Philadelphia passed a Wage Equity Ordinance in 2015 which was to become effective May 23, 2017. The ordinance prohibits employers from requiring a prospective employee provide their wage history prior to a job offer. In a unique change of circumstances, a federal judge has ordered a temporary stay on enforcement of the Ordinance. The Chamber of Commerce for Greater Philadelphia filed a federal lawsuit against the city challenging Philadelphia’s Wage Equity Ordinance. Specifically, the Chamber argues that the ordinance’s bar against employers inquiring about the salary histories of job applicants is a violation of their First Amendment right to free speech.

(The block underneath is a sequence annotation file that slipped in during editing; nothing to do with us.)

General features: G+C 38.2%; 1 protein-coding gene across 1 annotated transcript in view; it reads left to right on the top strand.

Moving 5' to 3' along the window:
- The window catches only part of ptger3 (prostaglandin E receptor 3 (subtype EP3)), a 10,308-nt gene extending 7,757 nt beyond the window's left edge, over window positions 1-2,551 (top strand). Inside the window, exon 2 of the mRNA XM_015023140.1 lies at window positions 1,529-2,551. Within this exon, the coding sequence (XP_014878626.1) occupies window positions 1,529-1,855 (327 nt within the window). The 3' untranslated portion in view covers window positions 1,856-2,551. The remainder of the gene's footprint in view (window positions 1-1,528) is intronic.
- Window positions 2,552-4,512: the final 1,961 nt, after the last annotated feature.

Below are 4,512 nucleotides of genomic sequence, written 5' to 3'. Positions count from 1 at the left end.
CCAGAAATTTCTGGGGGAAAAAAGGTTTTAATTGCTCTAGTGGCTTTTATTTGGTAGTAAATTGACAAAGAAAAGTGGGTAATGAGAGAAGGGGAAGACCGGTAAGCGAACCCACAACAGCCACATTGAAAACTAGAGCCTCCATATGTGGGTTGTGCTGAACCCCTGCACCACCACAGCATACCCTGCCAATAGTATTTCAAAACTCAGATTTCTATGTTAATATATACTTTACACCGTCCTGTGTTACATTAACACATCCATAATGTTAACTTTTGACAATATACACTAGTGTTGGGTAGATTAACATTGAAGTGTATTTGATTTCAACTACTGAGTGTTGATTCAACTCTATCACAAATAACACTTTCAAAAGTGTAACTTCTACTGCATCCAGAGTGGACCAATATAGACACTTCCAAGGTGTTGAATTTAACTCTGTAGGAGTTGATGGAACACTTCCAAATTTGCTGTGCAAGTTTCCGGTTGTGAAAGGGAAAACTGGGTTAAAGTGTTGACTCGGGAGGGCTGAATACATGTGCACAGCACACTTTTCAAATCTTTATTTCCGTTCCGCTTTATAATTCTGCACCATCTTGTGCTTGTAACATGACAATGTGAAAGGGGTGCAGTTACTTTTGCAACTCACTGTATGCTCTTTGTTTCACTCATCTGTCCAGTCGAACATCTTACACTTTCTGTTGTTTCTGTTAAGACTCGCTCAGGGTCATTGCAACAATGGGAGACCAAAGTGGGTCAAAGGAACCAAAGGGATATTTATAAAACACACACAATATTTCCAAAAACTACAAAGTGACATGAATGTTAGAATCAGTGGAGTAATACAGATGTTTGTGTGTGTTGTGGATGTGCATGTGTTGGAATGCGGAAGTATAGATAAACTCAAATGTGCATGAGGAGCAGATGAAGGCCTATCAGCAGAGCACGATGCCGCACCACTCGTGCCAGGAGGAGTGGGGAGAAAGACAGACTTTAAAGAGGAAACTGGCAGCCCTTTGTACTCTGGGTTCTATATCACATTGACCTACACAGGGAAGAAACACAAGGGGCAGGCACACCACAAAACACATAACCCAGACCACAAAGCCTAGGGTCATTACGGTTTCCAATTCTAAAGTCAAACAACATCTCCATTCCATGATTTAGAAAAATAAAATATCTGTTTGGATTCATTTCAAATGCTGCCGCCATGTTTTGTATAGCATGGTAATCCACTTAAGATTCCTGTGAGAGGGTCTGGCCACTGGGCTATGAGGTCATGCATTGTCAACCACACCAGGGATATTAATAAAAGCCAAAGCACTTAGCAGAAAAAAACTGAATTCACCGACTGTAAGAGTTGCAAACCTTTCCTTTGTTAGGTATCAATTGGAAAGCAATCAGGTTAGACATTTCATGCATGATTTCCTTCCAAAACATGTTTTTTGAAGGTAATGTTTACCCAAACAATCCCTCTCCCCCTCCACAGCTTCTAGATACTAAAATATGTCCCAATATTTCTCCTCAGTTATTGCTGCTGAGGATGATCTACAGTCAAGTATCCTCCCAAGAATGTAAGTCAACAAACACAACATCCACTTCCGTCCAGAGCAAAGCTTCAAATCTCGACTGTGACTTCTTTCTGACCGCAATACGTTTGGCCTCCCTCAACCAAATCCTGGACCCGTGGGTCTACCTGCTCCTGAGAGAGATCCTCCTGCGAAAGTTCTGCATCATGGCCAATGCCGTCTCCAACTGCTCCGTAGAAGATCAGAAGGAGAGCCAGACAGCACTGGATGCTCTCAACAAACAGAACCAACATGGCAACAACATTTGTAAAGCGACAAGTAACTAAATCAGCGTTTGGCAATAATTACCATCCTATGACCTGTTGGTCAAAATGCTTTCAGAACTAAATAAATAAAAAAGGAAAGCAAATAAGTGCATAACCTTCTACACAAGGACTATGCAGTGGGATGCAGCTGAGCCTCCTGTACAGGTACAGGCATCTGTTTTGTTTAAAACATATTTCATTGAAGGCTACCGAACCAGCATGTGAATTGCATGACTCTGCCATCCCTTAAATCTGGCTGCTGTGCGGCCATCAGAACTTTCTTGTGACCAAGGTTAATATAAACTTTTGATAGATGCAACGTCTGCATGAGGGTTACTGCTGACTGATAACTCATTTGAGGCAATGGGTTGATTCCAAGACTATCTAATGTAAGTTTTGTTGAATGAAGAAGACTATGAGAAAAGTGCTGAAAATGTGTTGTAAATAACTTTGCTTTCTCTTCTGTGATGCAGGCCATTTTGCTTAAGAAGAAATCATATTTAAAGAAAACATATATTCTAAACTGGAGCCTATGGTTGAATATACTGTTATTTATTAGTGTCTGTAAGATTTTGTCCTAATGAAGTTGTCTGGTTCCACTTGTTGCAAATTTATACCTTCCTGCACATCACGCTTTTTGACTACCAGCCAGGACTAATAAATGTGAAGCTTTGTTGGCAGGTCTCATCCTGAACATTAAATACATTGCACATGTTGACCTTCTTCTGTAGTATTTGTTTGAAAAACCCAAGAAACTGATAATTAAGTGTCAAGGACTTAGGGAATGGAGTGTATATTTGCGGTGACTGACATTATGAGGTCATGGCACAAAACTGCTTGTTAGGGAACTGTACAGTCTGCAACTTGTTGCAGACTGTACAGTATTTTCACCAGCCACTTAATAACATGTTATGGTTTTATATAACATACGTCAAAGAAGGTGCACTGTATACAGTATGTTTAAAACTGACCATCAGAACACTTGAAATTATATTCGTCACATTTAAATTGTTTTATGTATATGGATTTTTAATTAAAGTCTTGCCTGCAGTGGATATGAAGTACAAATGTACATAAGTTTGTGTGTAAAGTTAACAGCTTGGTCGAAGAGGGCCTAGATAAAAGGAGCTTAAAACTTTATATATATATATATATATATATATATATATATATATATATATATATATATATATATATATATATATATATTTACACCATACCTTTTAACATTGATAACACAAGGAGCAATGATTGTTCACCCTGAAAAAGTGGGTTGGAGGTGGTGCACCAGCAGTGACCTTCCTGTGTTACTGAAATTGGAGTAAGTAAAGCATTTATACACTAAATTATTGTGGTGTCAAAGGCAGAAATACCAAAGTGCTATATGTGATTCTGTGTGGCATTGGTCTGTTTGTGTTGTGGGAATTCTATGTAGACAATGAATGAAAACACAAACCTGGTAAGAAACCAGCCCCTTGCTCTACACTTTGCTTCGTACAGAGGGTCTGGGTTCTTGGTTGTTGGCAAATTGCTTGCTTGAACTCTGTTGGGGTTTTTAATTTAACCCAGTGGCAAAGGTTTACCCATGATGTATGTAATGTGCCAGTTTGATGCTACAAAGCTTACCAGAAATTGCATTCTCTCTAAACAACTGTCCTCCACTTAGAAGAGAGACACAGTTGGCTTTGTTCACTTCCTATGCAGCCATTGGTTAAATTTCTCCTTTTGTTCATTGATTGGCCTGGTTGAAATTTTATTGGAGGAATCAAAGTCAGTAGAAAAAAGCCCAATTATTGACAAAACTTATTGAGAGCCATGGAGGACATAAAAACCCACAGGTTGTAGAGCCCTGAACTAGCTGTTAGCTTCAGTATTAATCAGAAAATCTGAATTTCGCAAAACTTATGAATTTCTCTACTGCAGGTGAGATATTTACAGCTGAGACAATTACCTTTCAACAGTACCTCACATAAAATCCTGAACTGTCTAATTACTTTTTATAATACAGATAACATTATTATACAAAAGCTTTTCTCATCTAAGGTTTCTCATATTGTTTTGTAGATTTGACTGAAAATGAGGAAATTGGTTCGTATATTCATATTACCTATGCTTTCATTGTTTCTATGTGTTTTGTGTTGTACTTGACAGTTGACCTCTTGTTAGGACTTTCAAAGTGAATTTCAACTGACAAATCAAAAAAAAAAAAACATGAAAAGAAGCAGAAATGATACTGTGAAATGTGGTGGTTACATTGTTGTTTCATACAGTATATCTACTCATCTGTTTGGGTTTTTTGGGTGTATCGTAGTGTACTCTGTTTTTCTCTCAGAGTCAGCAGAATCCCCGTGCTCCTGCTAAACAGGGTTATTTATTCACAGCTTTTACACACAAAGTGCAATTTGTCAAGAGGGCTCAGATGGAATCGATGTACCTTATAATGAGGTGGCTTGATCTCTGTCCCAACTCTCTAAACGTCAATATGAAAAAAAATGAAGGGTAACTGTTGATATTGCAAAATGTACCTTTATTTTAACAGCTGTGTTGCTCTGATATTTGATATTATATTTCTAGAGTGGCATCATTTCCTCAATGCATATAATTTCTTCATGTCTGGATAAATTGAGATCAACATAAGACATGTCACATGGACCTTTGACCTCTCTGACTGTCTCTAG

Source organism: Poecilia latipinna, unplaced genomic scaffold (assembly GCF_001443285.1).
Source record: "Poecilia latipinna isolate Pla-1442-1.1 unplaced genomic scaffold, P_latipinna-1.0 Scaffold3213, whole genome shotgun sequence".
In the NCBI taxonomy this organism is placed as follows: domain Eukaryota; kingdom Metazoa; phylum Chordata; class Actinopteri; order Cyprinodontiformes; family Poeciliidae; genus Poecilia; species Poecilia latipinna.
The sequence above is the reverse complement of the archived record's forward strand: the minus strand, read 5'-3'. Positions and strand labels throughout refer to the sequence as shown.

Philadelphia is not alone in enacting legislation in an effort to eliminate gender-based wage discrimination. In fact, many jurisdictions across the country  are considering similar legislation, while NYC and Massachusetts have already passed such legislation. While the Chamber notes that it strongly supports the goal of eliminating gender-based wage discrimination, it argues that Philadelphia has shown no evidence that barring inquiries into salary history will help to do so.

The decision in this case will have broad implications on how far cities and states can go in limiting employer speech.

Click here to read the Ordinance

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